A Passion for Pumpkins: How to Make Your Own Pumpkin Seed Milk

by deborah on November 5, 2013 · 25 comments

in Nourish, Raw Food Diet, Vegan

A Passion for Pumpkins: How to Make Your Own Pumpkin Seed Milk

This time of the year, my local farmer’s market feels like pumpkin heaven.

Pumpkins of all colors, shapes and sizes dot the market everywhere I look.

So of course I have to lug one or two home with me to make some pumkin seed milk

and other goodies!

On your next trip to the farmer’s market, pumpkin farm or fruit stand, pick a

good looking pumpkin, bring it home and use the seeds and “guts” from inside to

make your own nutritious pumpkin seed milk!

Organic pumpkins and their seeds are preferable, since they will not be contaminated

with pesticides or other harmful chemicals.

A Passion for Pumpkins: How to Make Your Own Pumpkin Seed Milk

Once you have made your seed milk, you can use that milk as the liquid in any pumpkin

or other smoothie recipe you wish to create.

That’s what I did.

Wondering what’s so great about pumpkin seeds?

Snacking on pumpkin seeds is one of my favorite childhood memories.

Of course, I did not know that they were good for me then.

They simply tasted good!

These small seeds are packed with important nutrients that provide significant health benefits.

Pumpkin Seed Benefits:

A Passion for Pumpkins: How to Make Your Own Pumpkin Seed Milk

Some of the health benefits of pumpkin seeds include:

*Provides zinc for immune support and prostate health

*Rich in heart healthy magnesium which also supports  muscles, bones and nerves

*Rich in healthy fats, antioxidants and fibers which support heart and liver health

*Improves insulin regulation

*Provides plant-based omega-3 fatty acids

*Rich in natural phytoestrogens which supports an increase in good “HDL” cholesterol

along with decreases in blood pressure, hot flashes, headaches, joint pains and other

menopausal symptoms

*Supplies tryptophan for restful sleep–very important for me

*Provides important anti-inflammatory benefits helpful in treating arthritis symptoms

*Note that it is best to soak your pumpkin seeds overnight–even even sprout them– before preparing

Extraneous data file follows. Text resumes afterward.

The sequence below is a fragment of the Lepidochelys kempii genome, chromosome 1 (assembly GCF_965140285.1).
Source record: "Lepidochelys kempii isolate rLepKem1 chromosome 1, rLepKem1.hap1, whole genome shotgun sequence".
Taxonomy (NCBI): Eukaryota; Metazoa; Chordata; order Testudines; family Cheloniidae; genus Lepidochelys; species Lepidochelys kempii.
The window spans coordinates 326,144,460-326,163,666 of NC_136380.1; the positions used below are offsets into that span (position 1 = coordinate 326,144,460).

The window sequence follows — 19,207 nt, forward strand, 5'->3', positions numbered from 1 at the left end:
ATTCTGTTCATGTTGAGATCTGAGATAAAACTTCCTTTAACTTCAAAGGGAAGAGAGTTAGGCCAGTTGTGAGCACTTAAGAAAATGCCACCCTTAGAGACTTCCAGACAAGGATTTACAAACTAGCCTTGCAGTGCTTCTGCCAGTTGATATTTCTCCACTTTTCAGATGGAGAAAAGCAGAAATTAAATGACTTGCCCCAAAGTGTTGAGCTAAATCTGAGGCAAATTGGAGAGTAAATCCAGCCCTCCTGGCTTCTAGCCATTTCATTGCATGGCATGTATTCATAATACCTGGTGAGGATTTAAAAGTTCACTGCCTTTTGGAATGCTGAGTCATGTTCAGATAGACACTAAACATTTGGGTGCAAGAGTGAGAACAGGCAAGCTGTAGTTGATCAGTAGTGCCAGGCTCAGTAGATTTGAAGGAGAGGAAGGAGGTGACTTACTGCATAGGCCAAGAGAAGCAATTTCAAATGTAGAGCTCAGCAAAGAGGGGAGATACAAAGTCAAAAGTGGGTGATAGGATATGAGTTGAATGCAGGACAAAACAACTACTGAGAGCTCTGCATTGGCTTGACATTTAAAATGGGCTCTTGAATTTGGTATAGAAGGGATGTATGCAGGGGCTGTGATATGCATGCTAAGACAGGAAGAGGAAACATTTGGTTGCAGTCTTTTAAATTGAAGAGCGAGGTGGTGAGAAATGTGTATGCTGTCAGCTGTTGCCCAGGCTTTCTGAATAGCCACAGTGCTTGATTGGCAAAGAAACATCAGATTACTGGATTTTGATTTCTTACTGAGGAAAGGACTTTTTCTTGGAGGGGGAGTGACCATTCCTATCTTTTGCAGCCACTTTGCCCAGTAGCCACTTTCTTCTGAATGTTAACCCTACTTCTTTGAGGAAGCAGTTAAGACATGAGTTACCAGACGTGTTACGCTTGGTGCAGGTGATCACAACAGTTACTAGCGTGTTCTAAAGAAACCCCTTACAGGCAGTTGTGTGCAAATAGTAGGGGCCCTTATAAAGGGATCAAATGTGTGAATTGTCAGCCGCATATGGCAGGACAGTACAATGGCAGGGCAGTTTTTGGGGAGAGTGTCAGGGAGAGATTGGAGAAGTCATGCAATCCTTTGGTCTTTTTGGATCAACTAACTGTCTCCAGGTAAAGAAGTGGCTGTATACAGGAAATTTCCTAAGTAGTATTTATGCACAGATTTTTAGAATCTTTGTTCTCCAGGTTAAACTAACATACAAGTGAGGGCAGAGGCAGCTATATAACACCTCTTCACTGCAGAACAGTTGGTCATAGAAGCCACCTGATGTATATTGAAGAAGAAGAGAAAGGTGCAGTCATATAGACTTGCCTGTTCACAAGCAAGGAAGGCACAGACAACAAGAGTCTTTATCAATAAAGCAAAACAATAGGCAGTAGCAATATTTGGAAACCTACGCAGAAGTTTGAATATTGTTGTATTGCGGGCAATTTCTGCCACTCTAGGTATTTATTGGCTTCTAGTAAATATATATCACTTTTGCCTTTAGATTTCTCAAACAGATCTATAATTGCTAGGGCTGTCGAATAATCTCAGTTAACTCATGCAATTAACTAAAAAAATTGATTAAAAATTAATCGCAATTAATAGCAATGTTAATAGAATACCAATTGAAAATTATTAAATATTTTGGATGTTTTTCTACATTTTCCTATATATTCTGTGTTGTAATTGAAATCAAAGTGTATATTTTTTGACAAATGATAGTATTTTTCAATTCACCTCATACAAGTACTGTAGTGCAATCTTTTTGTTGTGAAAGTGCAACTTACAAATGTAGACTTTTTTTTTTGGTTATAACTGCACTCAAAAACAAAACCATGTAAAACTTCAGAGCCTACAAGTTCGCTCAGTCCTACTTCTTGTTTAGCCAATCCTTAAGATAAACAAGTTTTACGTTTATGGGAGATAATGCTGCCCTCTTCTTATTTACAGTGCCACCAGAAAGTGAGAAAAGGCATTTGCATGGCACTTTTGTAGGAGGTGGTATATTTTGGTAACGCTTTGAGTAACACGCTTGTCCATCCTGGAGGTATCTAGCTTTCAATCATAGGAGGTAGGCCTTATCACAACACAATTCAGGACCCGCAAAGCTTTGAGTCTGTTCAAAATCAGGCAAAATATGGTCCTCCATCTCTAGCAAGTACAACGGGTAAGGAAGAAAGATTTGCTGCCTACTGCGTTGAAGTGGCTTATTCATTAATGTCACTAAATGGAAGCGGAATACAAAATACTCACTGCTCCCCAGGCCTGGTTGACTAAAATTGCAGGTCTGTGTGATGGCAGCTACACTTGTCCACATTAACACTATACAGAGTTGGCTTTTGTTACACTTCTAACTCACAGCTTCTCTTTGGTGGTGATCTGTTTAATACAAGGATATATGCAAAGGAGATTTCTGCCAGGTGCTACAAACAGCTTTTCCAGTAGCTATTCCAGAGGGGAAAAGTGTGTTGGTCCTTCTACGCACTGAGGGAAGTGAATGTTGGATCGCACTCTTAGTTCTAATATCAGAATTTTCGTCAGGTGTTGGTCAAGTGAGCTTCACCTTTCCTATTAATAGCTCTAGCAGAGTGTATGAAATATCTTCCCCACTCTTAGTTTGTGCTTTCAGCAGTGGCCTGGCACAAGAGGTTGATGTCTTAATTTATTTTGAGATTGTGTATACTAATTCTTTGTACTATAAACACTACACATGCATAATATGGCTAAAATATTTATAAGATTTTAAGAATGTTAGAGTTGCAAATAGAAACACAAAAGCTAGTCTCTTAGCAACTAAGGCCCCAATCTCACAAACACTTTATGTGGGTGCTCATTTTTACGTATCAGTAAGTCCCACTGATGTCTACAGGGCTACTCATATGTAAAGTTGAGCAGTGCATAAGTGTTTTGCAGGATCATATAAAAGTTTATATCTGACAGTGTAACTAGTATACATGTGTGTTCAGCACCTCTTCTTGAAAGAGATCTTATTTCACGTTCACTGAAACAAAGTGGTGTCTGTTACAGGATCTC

them for consumption in order to optimize their nutritional value for your body.

So now that you know that pumpkin seeds are more than just a tasty treat, let’s whip up some

delicious and nutritiou pumpkin seed milk.

How To Make Raw Pumpkin Seed Milk

A Passion for Pumpkins: How to Make Your Own Pumpkin Seed Milk

The quantity of seeds and water will depend upon how many seeds you are able to get from

your pumpkin.

Basically, you could add about 2 cups of water for one cup of seeds and adjust the amount

liquid as you fit.

Ingredients:

2-4 cups of filtered water

1-2 cups of pumpkin seeds and guts scooped from your fresh pumpkin (soaked)

5-6 dates

1 tablespoon organic coconut oil

Pumpkin spice, cinnamon, nutmeg and/or vanilla

A Passion for Pumpkins: How to Make Your Own Pumpkin Seed Milk

Directions:

*Add the ingredients to your high speed blender. I use a Vitamix.

*Blend on high for 30 seconds.

*Blend a little longer if you do not have a high-speed blender.

*Blend until all of the ingredients look completely blended and smooth.

A Passion for Pumpkins: How to Make Your Own Pumpkin Seed Milk

*Next, strain the liquid from the pulp using cheesecloth, a nut milk bag or sieve.

*You may need to squeeze the contents to extract the most milk.

*Repeat the process until all of the milk has been extracted.

*Store excess milk in the refrigernator in a sealed container or mason jars for up to 4 days.

*Drink the seed milk as is or use it as the liquid for your smoothies.

*Shake the seed milk well before drinking since separation will occur.

*Note: Straining is optional if you plan to use the seed milk as the base for a smoothie,

since the other smoothie ingredients will mask the graininess of the seed milk.

A Few Notes on Pumpkin Seeds

*The best way to preserve the healthy fats present in pumpkin seeds is to eat them raw.

*Because most nuts and seeds have anti-nutrients like phytic acid that can make nutrients

less bioavailable when you consume them, so it is wise to soak or sprout them.

*When buying seeds from a bulk bin, make sure they smell fresh – not musty, spoiled or stale,

which could indicate rancidity or the presence of fungal mycotoxins.

*If you prefer to eat your seeds roasted, raw pumpkin seeds can be roasted on a low heat setting

in your oven sprinkled with Himalayan or other natural sea salt, for about 15-20 minutes.

 

What do you think about pumpkin seed milk? Share your experiences and thoughts with us.

  Urban Naturale.com: Living healthy, green and natural by design

Sharing is caring. Feel free to share this post with friends, family, fans and followers.

 

DISCLAIMER
The material on this website represents the opinions and conclusions of the author. It should not be taken as medical advice. Articles and recipes on this website are not intended for the treatment or prevention of disease, as a substitute for medical treatment, or as an alternative to medical advice. Use of recommendations is at the choice and risk of the reader. Readers are encouraged to conduct their own further research.

PAID ENDORSEMENT DISCLOSURE: In order for me to support my blogging activities, I may receive monetary compensation or other types of remuneration for my endorsement, recommendation, testimonial and/or link to any products or services from this blog. I only endorse products that align with the ideals of Urban Naturale and that I believe would be of value to my readers.

“Featured Post at Real Food Fridays”

Featured Post at Real Food Fridays http://organic4greenlivings.com/real-food-friday-163-legacy-of-health/

 

 “Shared at Healthy Vegan Fridays #10”

 “The post is shared on The Hearth and Soul Hop”